Lara came to me while he was still dressing up. She exploded with anger and said she had much to deal with and didn’t want to handle this shit as well. The worst part was how she had to look him in the face every day, knowing he had molested her. Those words halted the world, the Universe, the earth, the water, the planet, the air I breathed. That moment unlocked years of abuse I had edged around, tiptoed from, closed my eyes to, and avoided. Memories engulfed me; the truth was a horse that kicked me in the forehead.

My sister spoke on. I gasped for breath. How could she casually mention molestation? Then again, how could I just block it and hide it from my memory? I hid the truth of his behaviour for such a long time. I knew my life would change forever as soon as I acknowledged it; as soon as I put a name to it. John had abused us sexually.

After Lara went to sleep, frantic memories inundated me. A good deal of the pain and agony started to make sense. Neatly hidden pieces of the puzzle suddenly fell into place.

The next day I went to Samantha and I cried; oh, how I cried! A river of seventeen years of distress and anguish. Twenty-eight, actually. Seventeen years of abuse from John, and eleven years of random mistreatment before that. She looked at me knowingly; saying she had wondered when I would acknowledge it. She suspected it. Frida and my counsellor too. Lara (who is my sister, for God’s sake!) knew. All of them were privy to this essential information, but me. Somehow, I missed that very important memo; now I know I was just not ready to acknowledge it. They never told me getting honest with myself in recovery would be this hard.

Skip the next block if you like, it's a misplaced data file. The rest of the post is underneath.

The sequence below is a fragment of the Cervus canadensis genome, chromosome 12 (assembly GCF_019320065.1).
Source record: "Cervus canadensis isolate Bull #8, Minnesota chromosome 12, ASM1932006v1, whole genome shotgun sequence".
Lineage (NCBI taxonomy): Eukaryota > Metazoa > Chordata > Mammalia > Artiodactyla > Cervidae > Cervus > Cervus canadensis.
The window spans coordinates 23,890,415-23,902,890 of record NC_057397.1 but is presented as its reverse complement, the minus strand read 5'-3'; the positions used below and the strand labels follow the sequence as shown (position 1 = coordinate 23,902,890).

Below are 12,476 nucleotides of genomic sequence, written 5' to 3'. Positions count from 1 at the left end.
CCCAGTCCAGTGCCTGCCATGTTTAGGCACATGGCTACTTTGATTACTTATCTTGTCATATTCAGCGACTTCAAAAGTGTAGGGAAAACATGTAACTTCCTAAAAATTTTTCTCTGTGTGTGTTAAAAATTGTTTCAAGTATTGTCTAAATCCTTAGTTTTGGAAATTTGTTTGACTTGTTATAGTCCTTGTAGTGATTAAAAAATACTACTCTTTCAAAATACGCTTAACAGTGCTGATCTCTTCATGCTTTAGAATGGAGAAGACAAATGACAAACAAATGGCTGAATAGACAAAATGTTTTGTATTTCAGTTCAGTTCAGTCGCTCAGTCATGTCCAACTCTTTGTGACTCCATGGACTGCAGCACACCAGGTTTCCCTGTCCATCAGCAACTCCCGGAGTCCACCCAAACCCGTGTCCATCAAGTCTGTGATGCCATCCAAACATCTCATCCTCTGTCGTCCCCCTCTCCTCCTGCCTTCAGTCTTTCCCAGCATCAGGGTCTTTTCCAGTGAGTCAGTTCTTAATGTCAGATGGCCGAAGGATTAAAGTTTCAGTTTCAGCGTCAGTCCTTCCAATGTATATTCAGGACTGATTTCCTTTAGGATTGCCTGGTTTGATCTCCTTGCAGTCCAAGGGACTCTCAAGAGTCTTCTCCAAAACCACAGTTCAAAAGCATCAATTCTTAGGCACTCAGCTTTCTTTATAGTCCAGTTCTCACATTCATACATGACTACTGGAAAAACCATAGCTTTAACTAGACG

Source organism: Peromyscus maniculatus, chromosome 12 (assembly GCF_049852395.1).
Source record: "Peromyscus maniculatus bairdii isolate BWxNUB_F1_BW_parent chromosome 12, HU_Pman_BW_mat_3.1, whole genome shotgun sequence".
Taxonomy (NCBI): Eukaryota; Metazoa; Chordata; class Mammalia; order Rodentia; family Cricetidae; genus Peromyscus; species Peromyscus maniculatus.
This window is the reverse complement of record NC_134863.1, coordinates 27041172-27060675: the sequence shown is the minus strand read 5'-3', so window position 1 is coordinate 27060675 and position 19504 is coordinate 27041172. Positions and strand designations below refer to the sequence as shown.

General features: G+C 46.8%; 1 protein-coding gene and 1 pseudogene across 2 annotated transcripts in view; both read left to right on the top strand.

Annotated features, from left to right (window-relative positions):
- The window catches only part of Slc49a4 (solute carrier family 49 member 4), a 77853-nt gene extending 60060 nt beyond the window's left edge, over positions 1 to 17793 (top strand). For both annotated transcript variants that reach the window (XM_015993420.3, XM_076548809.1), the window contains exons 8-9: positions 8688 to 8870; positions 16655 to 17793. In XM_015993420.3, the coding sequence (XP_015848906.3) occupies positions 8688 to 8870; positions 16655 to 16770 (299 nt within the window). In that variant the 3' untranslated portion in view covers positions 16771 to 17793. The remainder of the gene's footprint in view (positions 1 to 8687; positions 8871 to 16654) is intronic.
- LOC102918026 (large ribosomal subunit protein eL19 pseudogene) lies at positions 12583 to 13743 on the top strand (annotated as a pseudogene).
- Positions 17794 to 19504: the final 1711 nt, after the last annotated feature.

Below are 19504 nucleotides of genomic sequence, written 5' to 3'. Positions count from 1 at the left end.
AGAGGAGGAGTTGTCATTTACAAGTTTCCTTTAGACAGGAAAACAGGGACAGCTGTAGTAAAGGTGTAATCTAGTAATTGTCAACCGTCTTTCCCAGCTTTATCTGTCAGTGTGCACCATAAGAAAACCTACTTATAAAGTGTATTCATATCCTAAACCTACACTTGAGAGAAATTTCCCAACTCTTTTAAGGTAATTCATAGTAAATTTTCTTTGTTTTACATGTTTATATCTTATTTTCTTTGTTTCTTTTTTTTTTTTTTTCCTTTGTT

It was a troublesome situation. John payed for my studies. I had given up my job at their company. I had no money. My car and my clothes were my only available possessions. John bought them for me. Most of my furniture was in a storage facility my mother payed for. I wasn’t independent; I wasn’t paying my way and I was controlled by my stepfather. I was exactly where he wanted me.

The thing about the beginning of this journey is that I had developed or rediscovered some values. I knew I had to look after myself and my own well-being. I was coming to understand this concept slowly. I had never done this before. Leaving home again was one of the first steps I took to solidify the value I see in myself.